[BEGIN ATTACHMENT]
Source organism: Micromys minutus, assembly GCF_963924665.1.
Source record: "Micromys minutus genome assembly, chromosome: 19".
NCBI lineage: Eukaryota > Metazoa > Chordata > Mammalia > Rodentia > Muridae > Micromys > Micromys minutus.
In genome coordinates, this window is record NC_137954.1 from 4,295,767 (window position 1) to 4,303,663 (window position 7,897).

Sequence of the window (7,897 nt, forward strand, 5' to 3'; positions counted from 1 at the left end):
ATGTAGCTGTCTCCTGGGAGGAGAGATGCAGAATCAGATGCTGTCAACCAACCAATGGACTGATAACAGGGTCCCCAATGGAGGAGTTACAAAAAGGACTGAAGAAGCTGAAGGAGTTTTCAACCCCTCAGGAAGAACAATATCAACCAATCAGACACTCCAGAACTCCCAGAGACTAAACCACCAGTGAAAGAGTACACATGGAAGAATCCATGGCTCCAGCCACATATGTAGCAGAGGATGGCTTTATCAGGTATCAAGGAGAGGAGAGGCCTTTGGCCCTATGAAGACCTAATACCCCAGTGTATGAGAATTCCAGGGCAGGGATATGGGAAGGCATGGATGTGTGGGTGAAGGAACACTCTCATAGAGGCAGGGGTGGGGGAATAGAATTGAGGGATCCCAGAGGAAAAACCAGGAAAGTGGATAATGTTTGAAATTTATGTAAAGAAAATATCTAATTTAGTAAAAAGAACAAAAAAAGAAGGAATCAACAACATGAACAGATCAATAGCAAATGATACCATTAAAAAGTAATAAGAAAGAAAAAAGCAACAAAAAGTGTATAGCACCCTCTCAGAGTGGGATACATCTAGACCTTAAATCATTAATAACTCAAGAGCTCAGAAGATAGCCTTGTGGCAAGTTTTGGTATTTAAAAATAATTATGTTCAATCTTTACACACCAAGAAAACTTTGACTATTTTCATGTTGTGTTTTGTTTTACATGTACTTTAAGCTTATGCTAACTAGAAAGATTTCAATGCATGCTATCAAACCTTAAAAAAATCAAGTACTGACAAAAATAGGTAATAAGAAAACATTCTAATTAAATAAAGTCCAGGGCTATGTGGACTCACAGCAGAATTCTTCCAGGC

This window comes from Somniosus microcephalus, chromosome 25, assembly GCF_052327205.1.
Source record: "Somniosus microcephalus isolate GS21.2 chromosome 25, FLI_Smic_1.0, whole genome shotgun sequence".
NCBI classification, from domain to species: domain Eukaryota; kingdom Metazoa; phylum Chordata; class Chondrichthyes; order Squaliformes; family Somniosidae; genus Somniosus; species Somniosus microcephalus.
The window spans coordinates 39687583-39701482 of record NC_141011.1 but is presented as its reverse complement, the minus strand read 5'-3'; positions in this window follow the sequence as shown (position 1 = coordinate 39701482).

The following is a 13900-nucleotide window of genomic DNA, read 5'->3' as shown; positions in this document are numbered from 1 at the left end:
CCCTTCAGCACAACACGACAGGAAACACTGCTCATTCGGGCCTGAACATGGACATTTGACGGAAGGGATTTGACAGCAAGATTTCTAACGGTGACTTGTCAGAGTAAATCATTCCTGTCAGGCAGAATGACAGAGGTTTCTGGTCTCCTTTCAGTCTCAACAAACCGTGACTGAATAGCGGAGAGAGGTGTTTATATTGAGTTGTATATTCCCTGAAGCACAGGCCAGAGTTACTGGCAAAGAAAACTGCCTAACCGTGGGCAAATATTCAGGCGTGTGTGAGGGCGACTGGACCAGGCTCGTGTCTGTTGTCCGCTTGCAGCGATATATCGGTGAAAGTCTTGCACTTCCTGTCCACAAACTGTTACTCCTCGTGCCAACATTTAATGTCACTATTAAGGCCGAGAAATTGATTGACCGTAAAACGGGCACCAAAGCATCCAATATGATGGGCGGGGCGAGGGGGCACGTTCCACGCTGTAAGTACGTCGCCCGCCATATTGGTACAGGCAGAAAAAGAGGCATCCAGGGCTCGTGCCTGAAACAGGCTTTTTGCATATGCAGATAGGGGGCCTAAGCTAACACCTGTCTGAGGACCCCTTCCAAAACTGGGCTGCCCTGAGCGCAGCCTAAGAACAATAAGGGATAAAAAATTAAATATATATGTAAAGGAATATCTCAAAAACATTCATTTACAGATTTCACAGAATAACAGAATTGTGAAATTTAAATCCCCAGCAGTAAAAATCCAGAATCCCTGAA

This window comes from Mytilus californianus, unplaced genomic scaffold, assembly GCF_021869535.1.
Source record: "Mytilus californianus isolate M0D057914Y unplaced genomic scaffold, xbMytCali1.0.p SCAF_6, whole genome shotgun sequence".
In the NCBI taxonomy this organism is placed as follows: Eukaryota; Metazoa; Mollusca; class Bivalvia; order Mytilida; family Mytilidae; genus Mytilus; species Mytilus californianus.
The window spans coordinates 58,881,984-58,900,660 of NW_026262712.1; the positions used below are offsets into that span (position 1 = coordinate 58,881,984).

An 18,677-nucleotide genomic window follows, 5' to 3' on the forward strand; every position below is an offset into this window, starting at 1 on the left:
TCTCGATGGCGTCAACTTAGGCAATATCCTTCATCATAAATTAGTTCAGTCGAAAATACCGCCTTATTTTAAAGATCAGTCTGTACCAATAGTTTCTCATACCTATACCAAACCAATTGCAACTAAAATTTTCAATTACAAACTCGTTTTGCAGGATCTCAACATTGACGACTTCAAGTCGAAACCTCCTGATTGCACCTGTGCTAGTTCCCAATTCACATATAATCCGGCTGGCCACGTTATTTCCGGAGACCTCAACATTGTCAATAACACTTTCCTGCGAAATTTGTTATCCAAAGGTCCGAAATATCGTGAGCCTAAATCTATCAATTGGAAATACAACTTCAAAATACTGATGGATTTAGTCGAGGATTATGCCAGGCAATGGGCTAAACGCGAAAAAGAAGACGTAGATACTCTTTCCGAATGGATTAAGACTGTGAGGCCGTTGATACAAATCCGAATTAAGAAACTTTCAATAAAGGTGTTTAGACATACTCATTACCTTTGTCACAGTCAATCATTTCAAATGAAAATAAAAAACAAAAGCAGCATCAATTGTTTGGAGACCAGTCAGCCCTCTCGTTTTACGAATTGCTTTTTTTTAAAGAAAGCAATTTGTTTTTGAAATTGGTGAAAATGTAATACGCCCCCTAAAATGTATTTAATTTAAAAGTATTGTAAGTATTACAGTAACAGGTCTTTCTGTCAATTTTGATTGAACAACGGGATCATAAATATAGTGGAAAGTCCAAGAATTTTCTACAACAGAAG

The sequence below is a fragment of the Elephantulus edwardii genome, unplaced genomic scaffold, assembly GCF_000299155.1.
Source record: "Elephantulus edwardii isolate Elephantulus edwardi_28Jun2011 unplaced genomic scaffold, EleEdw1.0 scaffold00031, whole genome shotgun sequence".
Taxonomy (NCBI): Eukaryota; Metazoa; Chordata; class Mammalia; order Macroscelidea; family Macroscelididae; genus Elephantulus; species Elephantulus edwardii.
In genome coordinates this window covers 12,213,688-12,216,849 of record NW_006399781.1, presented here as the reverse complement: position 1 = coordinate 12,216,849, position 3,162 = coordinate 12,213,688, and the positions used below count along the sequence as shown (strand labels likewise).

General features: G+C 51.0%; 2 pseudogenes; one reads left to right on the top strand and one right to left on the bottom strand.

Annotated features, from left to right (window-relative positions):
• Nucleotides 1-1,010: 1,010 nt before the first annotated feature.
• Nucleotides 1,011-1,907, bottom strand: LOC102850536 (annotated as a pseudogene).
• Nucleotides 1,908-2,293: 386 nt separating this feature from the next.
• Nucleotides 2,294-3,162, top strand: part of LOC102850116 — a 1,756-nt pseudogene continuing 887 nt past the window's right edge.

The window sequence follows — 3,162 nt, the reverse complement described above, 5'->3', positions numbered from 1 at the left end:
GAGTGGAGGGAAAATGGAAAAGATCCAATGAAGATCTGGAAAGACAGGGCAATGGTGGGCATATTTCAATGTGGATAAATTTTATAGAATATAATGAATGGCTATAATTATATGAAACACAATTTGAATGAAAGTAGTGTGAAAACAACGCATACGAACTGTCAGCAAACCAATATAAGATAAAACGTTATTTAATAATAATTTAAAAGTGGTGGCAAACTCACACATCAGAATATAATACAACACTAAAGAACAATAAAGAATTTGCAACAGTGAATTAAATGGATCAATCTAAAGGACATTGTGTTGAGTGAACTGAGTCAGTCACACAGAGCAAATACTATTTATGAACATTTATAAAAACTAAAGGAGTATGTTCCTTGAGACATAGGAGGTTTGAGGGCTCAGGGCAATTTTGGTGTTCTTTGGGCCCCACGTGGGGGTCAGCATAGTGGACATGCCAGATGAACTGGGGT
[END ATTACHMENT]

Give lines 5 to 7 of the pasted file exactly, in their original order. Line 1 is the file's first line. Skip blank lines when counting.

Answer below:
Sequence of the window (7,897 nt, forward strand, 5' to 3'; positions counted from 1 at the left end):
ATGTAGCTGTCTCCTGGGAGGAGAGATGCAGAATCAGATGCTGTCAACCAACCAATGGACTGATAACAGGGTCCCCAATGGAGGAGTTACAAAAAGGACTGAAGAAGCTGAAGGAGTTTTCAACCCCTCAGGAAGAACAATATCAACCAATCAGACACTCCAGAACTCCCAGAGACTAAACCACCAGTGAAAGAGTACACATGGAAGAATCCATGGCTCCAGCCACATATGTAGCAGAGGATGGCTTTATCAGGTATCAAGGAGAGGAGAGGCCTTTGGCCCTATGAAGACCTAATACCCCAGTGTATGAGAATTCCAGGGCAGGGATATGGGAAGGCATGGATGTGTGGGTGAAGGAACACTCTCATAGAGGCAGGGGTGGGGGAATAGAATTGAGGGATCCCAGAGGAAAAACCAGGAAAGTGGATAATGTTTGAAATTTATGTAAAGAAAATATCTAATTTAGTAAAAAGAACAAAAAAAGAAGGAATCAACAACATGAACAGATCAATAGCAAATGATACCATTAAAAAGTAATAAGAAAGAAAAAAGCAACAAAAAGTGTATAGCACCCTCTCAGAGTGGGATACATCTAGACCTTAAATCATTAATAACTCAAGAGCTCAGAAGATAGCCTTGTGGCAAGTTTTGGTATTTAAAAATAATTATGTTCAATCTTTACACACCAAGAAAACTTTGACTATTTTCATGTTGTGTTTTGTTTTACATGTACTTTAAGCTTATGCTAACTAGAAAGATTTCAATGCATGCTATCAAACCTTAAAAAAATCAAGTACTGACAAAAATAGGTAATAAGAAAACATTCTAATTAAATAAAGTCCAGGGCTATGTGGACTCACAGCAGAATTCTTCCAGGC

This window comes from Somniosus microcephalus, chromosome 25, assembly GCF_052327205.1.